By Kristen Wohlers
It’s official. Tuition is going up for the next school year, and it doesn’t stop there. It will likely continue its climb over the next five years.
The Clackamas Community College Board of Education voted unanimously to increase tuition at its March 8 meeting.
Tuition will go up by $3 per credit for the 2017-2018 school year, taking it from $90 to $93 per credit. There will also be a per credit increase in the general student fee from $2 currently to $2.50 and in the student technology fee from $4.50 to $5.50.
“I don’t want to pay more money for school, so I don’t want it to go up,” said student Mason Gorman. “It means I have less money to do stuff, like rent, gas.”
Over the last 15 years, the college has seen the per credit tuition rise by $50, from $40 per credit in 2001-2002; over the next five years, it’s likely to shoot up by $15 more, according to Vice President of College Services Alissa Mahar, bringing the projected cost to $105 per credit in the 2021-2022 academic year.
Even with the increases, Clackamas has remained affordable when compared to other Oregon community colleges. Portland Community College informed students that tuition will go up by as much as 7 percent for the next academic year, according to the Oregonian. Clackamas has the second lowest tuition and fees in the state, with Chemeketa Community College being the lowest.
Still, the increase means the cost of going to Clackamas full-time with 12 credits will cost $1,235 beginning this summer before individual class fees and books.
School board member Ron Adams questioned the rising tuition at the board meeting on March 8.
What if we were actively trying to lower tuitions, rather than staying within the competition?” Adams said. “When does it simply drive away students?”
To keep up with inflation and expenses, such as the rising cost of the Public Employees Retirement System, the college is looking at a five-year financial plan, according to Mahar.
“We would be in really bad shape if we just looked at one year at a time and didn’t think about the long range,” Mahar said.
She expects that tuition will increase by $3 per credit each year over the next five years.
After waivers are paid to students in various programs, the projected net amount of revenue from student tuition for the 2016-2017 academic year is $14.6 million.
The $3 increase would generate approximately $460,000 more for the 2017-2018 school year.
But even with this revenue as well as funds from the 2014 $90 million bond, President Joanne Truesdell projects a budget deficit in the upcoming year.
“Our gap for next year, even with this tuition increase, is still at $1 million,” Truesdell said at the Feb. 8 board meeting.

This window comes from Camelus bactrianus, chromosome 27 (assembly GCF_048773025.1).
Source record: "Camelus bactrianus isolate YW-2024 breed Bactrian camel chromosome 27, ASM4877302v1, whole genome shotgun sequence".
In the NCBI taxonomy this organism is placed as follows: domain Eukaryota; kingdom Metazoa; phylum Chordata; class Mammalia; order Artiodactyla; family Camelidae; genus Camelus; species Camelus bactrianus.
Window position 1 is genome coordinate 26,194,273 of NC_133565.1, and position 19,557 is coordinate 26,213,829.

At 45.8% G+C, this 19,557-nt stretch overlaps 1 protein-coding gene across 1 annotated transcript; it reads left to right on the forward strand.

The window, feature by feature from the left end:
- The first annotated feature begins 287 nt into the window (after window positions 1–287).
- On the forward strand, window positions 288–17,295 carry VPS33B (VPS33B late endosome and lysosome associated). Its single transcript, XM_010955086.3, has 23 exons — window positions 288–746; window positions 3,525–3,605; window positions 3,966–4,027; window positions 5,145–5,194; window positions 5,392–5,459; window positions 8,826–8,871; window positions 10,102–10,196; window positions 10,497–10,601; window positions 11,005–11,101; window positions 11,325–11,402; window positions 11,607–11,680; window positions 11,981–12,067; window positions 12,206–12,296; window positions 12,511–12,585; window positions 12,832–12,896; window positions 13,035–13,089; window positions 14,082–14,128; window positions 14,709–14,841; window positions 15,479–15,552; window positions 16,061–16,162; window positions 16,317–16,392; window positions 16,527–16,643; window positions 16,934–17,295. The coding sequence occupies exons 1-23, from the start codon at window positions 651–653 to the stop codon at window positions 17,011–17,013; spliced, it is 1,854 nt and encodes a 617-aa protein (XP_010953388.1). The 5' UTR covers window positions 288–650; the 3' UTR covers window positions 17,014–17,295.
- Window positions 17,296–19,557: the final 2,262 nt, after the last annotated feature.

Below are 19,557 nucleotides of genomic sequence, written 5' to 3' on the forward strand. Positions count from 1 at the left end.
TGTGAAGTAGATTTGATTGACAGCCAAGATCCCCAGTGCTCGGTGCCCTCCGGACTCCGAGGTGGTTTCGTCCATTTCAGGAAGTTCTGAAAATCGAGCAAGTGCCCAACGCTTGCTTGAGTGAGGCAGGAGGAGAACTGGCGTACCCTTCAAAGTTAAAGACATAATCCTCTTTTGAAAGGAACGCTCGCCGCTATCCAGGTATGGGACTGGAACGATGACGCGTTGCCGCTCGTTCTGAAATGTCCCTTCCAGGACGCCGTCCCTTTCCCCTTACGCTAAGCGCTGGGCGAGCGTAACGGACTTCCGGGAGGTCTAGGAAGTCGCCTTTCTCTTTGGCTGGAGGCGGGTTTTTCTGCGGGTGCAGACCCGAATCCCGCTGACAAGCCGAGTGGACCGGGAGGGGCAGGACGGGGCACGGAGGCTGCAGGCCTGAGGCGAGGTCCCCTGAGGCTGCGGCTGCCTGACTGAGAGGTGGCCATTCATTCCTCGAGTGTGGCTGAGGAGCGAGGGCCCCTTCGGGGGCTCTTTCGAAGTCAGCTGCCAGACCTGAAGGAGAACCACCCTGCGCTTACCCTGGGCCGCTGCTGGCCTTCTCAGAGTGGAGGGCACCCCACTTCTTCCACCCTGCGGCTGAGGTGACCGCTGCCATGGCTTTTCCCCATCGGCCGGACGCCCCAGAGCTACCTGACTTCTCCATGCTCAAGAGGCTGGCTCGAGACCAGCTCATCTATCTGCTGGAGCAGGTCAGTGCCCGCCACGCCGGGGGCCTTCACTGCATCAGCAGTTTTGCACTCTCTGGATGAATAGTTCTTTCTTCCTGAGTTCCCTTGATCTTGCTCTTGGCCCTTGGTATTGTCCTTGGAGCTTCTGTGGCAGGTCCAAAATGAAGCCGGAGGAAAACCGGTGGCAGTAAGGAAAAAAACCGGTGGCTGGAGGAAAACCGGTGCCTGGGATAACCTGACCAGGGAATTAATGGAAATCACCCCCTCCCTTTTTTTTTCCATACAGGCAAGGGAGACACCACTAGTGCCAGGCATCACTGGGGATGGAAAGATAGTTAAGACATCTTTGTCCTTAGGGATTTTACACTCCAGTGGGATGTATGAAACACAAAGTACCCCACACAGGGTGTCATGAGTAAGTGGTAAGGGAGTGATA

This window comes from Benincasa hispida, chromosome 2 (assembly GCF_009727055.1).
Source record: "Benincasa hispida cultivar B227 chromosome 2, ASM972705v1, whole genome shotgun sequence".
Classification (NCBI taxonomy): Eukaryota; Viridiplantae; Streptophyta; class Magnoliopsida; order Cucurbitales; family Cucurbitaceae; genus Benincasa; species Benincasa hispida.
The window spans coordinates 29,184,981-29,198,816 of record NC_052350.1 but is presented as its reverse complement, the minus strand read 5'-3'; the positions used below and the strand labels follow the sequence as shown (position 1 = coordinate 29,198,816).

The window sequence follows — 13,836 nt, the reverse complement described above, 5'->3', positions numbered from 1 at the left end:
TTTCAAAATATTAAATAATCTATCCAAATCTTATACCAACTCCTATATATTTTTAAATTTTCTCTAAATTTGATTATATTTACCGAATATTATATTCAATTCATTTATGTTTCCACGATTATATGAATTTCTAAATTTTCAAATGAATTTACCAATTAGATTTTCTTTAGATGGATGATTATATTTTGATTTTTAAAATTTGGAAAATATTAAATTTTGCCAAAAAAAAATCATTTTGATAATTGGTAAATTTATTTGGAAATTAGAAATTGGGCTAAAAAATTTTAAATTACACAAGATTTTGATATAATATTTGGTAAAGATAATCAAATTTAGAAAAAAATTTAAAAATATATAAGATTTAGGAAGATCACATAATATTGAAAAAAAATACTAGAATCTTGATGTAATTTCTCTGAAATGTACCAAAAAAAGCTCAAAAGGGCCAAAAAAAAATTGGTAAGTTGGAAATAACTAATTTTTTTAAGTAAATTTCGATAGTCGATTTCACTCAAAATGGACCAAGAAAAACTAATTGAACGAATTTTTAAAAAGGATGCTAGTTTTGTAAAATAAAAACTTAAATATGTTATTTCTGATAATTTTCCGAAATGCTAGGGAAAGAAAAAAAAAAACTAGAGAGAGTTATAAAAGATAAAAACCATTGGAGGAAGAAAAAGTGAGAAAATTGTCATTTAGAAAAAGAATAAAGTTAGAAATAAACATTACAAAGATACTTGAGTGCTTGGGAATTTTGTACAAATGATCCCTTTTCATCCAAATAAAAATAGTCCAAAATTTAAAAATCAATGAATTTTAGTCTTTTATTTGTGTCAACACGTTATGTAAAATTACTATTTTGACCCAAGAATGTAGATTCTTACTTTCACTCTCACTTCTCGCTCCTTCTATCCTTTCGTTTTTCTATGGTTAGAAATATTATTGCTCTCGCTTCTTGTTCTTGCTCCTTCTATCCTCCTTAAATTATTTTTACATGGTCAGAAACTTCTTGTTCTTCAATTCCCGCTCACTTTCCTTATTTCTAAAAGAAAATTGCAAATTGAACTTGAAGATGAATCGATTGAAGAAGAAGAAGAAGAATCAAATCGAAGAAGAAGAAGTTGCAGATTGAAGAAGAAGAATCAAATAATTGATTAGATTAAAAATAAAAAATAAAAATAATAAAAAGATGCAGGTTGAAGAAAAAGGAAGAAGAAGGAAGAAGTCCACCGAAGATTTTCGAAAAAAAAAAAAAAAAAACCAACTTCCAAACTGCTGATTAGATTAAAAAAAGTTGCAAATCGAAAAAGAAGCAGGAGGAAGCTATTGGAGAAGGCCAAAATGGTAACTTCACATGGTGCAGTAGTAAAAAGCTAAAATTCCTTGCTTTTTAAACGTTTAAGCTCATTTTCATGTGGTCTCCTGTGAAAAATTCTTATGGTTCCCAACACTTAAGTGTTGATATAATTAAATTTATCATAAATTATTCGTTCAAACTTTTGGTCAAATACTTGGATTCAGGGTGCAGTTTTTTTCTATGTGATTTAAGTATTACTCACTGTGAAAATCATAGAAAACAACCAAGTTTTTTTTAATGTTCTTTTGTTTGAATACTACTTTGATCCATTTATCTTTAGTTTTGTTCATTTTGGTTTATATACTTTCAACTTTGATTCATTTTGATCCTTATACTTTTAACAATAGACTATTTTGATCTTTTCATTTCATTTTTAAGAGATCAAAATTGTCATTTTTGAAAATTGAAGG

There are many reasons for rising costs, including decreases in state funding, Title IX mandates, increasing healthcare costs and PERS costs. PERS cost escalation is a statewide problem.
They’re looking at ways to mitigate those PERS costs as much as they can,” Mahar said. “There’s a number of legislative bills that are on the table to try to mitigate that.”
The greatest relief in PERS costs will only occur when high-level payments no longer have to be made.
But a new expense that the college must consider is the price of operation and upkeep on new construction built with bond money. These buildings come with expenses such as IT support, custodial staff and bigger power bills.
“The cost of living increases, so there are important things that are necessary for the school to consider, like the costs of operating,” said student Brandon Minnis. “So it’s unfortunate that we have to pay more in tuition, but it’s probably also necessary.”
Like Minnis, Jairo Rodriguez, the Associated Student Government president, expressed at the Feb. 8 board meeting that he understands the need for the increase.
“As long as the college puts a strong effort in making sure that textbooks get reduced, then that’s overall where my concern would be,” Rodriguez said.
The college is working to keep expenses down for students and to prevent tuition spikes, despite rising costs, and this effort includes looking for ways to reduce the cost of textbooks.
“Forty percent of our books are either free or reduced,” Mahar said at the Feb. 8 meeting. And they’re hoping to get that percentage up.
The college is also printing less paper and is seeking a grant, which would amount to somewhere between $2-2.5 million. Overall, Mahar’s focus is on efficiency.
I have a son who is in community college, so this kind of stuff matters a lot to me,” Mahar said.
Mahar also said that she would love to hear back from more students with any ideas or concerns they may have.
“Email me,” Mahar said. “Even if it’s subjective, it’s their experience, I’d love to hear about it.”